Matthew is sworn to avenge a murder. His dedication to his wronged family is powerful enough to bring him through any trial, but youth and inexperience hold him back. Setting out to find new strength, he plummets into a web of tangled plots, tragedies, and a deep uncertainty surrounding his destiny. Matthew returns years later with wealth and power, ready to fulfill his vengeance. Assuming the mysterious guise of Edwin Brook, he begins his struggle for justice, but uncanny events keep thwarting his every move. In a twist of fate, he is forced to confront the shattering of everything he fights for, the testing of everything he has ever cherished, and a long-hidden truth that will threaten his life.
Edwin Brook is a tale of tragedy and hope, love and justice, highwaymen, daring rescues, historic treasure, and a stirring bittersweetness that won’t be easily forgotten. It is an 18th-century action adventure novel with a classical bent, but an intensity that will appeal to modern readers. This tale promises to engage lovers of historical fiction, action and espionage, mysterious characters, and stories with a psychological aspect. Lovers of classical literature may also enjoy some of this book’s similarities in style to works such as Charles Dickens’ A Tale of Two Cities or Alexandre Dumas’ The Count of Monte Cristo.
If you are beginning to feel the call, dive into the book and experience it for yourself.
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About the Author
His dream is to write books with the thrill and brilliance of The Count of Monte Cristo, the thematic depth of A Tale of Two Cities, and the throbbing heart of Cry the Beloved Country. His mission is to make friends with readers everywhere and provide them with the best literature he possibly can.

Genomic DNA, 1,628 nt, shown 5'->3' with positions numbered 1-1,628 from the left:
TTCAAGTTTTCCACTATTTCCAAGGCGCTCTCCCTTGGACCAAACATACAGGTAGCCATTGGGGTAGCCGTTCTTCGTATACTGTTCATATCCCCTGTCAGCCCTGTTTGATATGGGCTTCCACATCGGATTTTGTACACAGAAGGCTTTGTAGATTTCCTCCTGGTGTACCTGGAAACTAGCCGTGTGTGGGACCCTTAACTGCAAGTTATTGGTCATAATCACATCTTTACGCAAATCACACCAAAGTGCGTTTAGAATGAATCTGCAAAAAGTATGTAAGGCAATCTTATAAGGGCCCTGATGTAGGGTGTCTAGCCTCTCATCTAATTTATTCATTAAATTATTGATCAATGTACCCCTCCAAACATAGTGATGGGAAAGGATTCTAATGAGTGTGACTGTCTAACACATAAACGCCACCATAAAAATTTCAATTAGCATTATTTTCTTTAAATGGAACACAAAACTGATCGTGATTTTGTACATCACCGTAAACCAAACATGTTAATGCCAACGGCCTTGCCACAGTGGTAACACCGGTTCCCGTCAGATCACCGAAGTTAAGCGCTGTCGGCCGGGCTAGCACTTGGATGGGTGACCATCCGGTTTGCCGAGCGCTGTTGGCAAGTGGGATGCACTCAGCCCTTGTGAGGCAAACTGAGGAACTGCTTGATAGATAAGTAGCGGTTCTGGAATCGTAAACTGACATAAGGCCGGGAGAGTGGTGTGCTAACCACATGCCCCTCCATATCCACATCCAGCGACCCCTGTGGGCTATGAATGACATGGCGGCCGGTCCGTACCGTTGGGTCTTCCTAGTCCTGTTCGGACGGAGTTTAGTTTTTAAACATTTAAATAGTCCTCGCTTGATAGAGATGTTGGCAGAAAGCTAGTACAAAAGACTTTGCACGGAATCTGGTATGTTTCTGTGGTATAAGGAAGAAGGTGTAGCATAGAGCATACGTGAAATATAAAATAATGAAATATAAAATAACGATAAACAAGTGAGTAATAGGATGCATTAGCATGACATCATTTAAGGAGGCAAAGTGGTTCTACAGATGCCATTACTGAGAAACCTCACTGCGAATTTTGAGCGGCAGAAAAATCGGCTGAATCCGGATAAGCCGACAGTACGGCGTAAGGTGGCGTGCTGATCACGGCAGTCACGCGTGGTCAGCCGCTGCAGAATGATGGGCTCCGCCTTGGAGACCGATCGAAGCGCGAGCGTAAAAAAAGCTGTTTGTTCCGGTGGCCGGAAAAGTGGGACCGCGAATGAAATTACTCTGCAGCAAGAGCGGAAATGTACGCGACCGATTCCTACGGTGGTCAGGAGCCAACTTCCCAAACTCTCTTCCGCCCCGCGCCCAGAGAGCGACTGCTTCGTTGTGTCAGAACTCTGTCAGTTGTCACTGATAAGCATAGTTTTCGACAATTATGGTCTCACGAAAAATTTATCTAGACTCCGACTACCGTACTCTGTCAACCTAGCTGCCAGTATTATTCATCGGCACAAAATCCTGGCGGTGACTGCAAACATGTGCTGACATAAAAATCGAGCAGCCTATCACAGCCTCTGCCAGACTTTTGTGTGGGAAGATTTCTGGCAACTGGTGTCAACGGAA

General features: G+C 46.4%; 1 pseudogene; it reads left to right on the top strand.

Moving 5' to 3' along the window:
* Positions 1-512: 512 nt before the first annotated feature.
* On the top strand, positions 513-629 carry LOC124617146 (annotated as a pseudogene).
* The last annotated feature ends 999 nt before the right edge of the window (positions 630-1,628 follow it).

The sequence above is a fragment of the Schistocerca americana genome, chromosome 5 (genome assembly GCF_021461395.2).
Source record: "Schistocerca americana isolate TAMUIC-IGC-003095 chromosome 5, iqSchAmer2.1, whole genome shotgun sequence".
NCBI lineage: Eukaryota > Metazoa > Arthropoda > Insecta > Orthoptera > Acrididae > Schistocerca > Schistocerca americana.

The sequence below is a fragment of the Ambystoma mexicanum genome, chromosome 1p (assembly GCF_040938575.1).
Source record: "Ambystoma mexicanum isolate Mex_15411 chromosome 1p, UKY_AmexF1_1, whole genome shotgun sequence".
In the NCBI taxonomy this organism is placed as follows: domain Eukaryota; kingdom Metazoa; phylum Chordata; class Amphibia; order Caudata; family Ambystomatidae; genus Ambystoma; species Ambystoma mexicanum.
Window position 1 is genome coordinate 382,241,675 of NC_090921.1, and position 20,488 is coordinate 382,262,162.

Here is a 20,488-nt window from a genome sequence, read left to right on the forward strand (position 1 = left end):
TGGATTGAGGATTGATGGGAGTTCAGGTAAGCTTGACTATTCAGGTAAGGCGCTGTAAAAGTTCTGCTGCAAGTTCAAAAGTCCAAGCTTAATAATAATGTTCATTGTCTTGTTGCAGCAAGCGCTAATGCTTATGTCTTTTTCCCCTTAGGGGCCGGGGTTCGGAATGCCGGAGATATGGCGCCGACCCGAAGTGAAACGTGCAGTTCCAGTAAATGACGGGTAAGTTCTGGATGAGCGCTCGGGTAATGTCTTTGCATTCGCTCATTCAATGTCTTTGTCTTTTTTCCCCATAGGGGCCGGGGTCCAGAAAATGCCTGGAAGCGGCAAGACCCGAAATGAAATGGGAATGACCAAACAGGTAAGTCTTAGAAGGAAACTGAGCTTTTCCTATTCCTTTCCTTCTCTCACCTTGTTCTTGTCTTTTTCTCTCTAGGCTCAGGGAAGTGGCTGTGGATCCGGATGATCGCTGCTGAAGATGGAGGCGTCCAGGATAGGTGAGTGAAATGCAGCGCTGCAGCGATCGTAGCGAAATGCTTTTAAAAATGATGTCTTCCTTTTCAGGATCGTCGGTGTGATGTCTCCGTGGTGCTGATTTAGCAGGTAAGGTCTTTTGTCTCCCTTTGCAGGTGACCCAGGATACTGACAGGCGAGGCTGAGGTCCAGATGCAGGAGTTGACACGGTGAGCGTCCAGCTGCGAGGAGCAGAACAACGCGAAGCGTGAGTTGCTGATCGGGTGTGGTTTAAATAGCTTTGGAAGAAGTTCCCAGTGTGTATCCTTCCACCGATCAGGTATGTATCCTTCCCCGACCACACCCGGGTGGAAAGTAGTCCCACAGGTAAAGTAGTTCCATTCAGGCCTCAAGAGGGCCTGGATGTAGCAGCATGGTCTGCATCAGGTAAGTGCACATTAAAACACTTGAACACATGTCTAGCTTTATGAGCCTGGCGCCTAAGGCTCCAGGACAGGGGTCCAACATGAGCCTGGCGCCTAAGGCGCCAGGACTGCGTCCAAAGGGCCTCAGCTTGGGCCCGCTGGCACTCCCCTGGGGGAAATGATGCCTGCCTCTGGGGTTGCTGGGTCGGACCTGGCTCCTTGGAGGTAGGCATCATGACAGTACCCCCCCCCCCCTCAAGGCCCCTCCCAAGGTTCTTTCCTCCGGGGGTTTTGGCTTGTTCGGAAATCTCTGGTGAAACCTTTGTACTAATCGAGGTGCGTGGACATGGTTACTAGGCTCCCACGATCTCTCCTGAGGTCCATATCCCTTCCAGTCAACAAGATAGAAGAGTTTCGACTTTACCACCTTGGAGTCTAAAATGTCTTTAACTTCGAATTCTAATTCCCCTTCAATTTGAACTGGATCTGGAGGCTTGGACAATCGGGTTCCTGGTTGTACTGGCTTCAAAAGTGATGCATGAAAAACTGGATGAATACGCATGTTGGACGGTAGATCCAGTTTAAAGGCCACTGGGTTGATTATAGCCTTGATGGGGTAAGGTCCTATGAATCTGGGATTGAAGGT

Most Helpful Customer Reviews
It's amazing, but this modern book feels like a 19th century classic. I love it! It has the philosophical feel connoisseurs of classic literature love, but unlike some classics isn't hard to get through and is not so long as to take you months (which is a plus. ;) ). Some parts were a little slow going for me, but those are few and for the most part it's a real page-turner. The characters are fascinating even down to those with only a single appearance, though I do wish we could have gotten deeper into the more main characters' minds; known them more personally. I found some things on the technical side of the writing repetitive, but besides that one of my favorite aspects about this was the style, with appropriate metaphors and thought-provoking philosophical material everywhere. It did bug me a little how similar some facets of the story were to The Count of Monte Cristo. But for the ending---have your tissues on hand. Then be ready to go in a corner and think deep thoughts for a while. It's so good.